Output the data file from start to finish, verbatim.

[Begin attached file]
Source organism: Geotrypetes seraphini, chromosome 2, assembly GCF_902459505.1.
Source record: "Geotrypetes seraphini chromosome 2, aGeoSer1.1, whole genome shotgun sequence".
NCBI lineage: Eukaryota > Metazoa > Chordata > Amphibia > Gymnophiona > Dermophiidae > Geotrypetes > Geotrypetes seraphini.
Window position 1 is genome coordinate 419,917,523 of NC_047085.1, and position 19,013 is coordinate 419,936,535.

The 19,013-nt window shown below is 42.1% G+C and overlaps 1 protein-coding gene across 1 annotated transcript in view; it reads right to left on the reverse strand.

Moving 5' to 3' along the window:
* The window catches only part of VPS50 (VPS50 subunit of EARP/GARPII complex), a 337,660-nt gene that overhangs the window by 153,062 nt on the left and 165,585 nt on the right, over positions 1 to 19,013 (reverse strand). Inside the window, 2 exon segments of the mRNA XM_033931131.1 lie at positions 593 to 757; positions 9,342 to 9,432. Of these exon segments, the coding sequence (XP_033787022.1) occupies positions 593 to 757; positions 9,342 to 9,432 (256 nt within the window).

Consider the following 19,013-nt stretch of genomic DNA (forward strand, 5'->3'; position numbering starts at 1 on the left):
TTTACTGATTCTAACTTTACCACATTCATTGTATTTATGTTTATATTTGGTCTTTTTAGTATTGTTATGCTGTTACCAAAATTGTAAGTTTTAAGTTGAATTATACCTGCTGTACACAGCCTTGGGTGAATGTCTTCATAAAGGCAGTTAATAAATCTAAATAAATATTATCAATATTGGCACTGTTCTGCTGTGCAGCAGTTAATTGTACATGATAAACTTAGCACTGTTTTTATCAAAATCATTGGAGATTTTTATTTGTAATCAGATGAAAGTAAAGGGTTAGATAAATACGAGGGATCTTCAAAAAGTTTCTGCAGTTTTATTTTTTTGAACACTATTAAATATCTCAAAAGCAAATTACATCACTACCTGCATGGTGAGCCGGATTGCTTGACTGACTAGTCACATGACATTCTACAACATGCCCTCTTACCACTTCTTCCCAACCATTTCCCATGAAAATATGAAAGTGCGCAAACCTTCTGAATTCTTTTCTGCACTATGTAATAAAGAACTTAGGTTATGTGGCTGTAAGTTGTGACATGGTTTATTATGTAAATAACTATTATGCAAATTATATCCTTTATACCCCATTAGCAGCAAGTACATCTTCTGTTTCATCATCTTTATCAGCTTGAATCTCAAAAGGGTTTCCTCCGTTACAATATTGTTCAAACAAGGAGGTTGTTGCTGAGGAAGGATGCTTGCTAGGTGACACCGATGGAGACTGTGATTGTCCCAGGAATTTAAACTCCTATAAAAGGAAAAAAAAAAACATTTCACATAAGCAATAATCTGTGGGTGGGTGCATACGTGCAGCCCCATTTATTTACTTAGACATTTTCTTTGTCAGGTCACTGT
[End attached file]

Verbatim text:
Source organism: Geotrypetes seraphini, chromosome 2, assembly GCF_902459505.1.
Source record: "Geotrypetes seraphini chromosome 2, aGeoSer1.1, whole genome shotgun sequence".
NCBI lineage: Eukaryota > Metazoa > Chordata > Amphibia > Gymnophiona > Dermophiidae > Geotrypetes > Geotrypetes seraphini.
Window position 1 is genome coordinate 419,917,523 of NC_047085.1, and position 19,013 is coordinate 419,936,535.

The 19,013-nt window shown below is 42.1% G+C and overlaps 1 protein-coding gene across 1 annotated transcript in view; it reads right to left on the reverse strand.

Moving 5' to 3' along the window:
* The window catches only part of VPS50 (VPS50 subunit of EARP/GARPII complex), a 337,660-nt gene that overhangs the window by 153,062 nt on the left and 165,585 nt on the right, over positions 1 to 19,013 (reverse strand). Inside the window, 2 exon segments of the mRNA XM_033931131.1 lie at positions 593 to 757; positions 9,342 to 9,432. Of these exon segments, the coding sequence (XP_033787022.1) occupies positions 593 to 757; positions 9,342 to 9,432 (256 nt within the window).

Consider the following 19,013-nt stretch of genomic DNA (forward strand, 5'->3'; position numbering starts at 1 on the left):
TTTACTGATTCTAACTTTACCACATTCATTGTATTTATGTTTATATTTGGTCTTTTTAGTATTGTTATGCTGTTACCAAAATTGTAAGTTTTAAGTTGAATTATACCTGCTGTACACAGCCTTGGGTGAATGTCTTCATAAAGGCAGTTAATAAATCTAAATAAATATTATCAATATTGGCACTGTTCTGCTGTGCAGCAGTTAATTGTACATGATAAACTTAGCACTGTTTTTATCAAAATCATTGGAGATTTTTATTTGTAATCAGATGAAAGTAAAGGGTTAGATAAATACGAGGGATCTTCAAAAAGTTTCTGCAGTTTTATTTTTTTGAACACTATTAAATATCTCAAAAGCAAATTACATCACTACCTGCATGGTGAGCCGGATTGCTTGACTGACTAGTCACATGACATTCTACAACATGCCCTCTTACCACTTCTTCCCAACCATTTCCCATGAAAATATGAAAGTGCGCAAACCTTCTGAATTCTTTTCTGCACTATGTAATAAAGAACTTAGGTTATGTGGCTGTAAGTTGTGACATGGTTTATTATGTAAATAACTATTATGCAAATTATATCCTTTATACCCCATTAGCAGCAAGTACATCTTCTGTTTCATCATCTTTATCAGCTTGAATCTCAAAAGGGTTTCCTCCGTTACAATATTGTTCAAACAAGGAGGTTGTTGCTGAGGAAGGATGCTTGCTAGGTGACACCGATGGAGACTGTGATTGTCCCAGGAATTTAAACTCCTATAAAAGGAAAAAAAAAAACATTTCACATAAGCAATAATCTGTGGGTGGGTGCATACGTGCAGCCCCATTTATTTACTTAGACATTTTCTTTGTCAGGTCACTGT